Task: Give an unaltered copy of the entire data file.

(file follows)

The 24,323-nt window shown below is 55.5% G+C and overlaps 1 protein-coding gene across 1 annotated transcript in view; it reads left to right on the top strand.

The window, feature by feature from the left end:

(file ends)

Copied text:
The 24,323-nt window shown below is 55.5% G+C and overlaps 1 protein-coding gene across 1 annotated transcript in view; it reads left to right on the top strand.

The window, feature by feature from the left end: